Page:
By Rob Barnett
Chris Rogers conceded that Australia had their “worst day of the series” today at the MCG.
Rogers’ valiant 61 was the hosts’ sole fifty in a stumps score of 164 for nine that puts them 91 behind on first innings.
Having quickly taken England’s last four wickets this morning to dismiss them for 255, Rogers offered almost lone resistance until in-form Brad Haddin’s smooth 43 not out.
Rogers cited the tourists’ impressive attack today, something also recognised by James Anderson who made three important breakthroughs.
Rogers, part of a side with an unassailable 3-0 Ashes series lead, said: “England are on top (in this Test). I think we’ve had our worst day of the series, but that happens.
“England played very well today. I thought they bowled outstandingly. So we’re up against it but there’s a lot of game to go in this match so we have to fight well for the rest of it.”
Alastair Cook was today able to rotate a five-man attack, a feature of this and the last two Tests when all-rounder Ben Stokes has been included.
Stokes struck just before lunch, having Shane Watson caught behind via an inside edge.
“There’s no doubt that Stokes has helped their attack,” Rogers added. “I think he bowled very well today. He got a crucial wicket in Watson.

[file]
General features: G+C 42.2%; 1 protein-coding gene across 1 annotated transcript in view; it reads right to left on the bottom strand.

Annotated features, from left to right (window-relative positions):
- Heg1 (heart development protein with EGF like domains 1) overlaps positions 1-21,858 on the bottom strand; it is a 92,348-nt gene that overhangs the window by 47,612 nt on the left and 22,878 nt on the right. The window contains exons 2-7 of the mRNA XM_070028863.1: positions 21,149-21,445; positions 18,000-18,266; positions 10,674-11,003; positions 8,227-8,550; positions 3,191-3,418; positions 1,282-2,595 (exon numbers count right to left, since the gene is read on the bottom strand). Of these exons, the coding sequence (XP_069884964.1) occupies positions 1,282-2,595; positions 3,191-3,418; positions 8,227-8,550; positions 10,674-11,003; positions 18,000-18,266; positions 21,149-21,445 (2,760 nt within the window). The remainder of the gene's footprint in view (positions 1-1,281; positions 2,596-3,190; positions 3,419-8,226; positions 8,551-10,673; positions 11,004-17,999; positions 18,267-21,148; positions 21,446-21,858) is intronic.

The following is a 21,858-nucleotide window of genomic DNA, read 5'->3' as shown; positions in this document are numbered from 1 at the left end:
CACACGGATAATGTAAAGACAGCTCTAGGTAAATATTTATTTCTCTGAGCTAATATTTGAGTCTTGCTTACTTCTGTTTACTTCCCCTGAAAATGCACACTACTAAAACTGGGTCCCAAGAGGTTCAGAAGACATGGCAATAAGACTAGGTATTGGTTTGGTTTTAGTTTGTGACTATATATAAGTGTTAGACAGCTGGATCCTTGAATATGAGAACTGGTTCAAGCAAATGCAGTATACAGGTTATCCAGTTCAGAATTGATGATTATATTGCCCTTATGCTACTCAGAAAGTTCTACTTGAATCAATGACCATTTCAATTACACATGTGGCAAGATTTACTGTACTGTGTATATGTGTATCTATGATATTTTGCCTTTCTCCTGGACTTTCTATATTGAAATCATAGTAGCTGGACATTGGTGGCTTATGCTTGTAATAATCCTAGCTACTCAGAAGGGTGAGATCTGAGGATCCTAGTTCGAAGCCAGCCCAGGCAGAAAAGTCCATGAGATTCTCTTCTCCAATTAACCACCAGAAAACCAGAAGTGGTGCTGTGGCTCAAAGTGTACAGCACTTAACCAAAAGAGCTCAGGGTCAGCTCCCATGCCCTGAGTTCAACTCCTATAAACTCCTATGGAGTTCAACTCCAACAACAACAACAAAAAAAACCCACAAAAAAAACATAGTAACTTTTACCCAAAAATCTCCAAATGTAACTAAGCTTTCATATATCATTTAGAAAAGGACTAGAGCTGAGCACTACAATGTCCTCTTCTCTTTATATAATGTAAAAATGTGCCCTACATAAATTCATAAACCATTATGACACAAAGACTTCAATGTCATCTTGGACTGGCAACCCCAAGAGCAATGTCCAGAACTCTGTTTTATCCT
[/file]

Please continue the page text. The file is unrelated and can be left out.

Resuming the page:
“He adds to the depth. One of the things we’ve been able to do well with is when England have had to bowl a lot of overs, we’ve been able to capitalise. So having the extra bowler has naturally helped them.”
Rogers, who plays state cricket for Victoria, said his familiarity with batting at the MCG in the Sheffield Shield was of little benefit today.
“It’s hard work. It’s actually not playing the way a lot of the shield wickets have played this year,” he explained.
“Usually it’s been quite good for batting but at the moment, if the bowlers put it in the right area, it’s very hard to score. So a little bit two-paced but you have to adjust and we didn’t adjust very well today.”
While on 16, Rogers was hit on the helmet by a steepling Stuart Broad delivery, which drew blood from near the left-hander’s right ear.
Broad and several England fielders immediately checked on Rogers’ well being, which the batsman appreciated.
“I don’t tend to sledge much so maybe it’s not just coming back round my way but they were pretty good,” he said.
“Whenever you someone get hit in the helmet it’s generally quite serious. So I think sportsmanship is still alive and well.”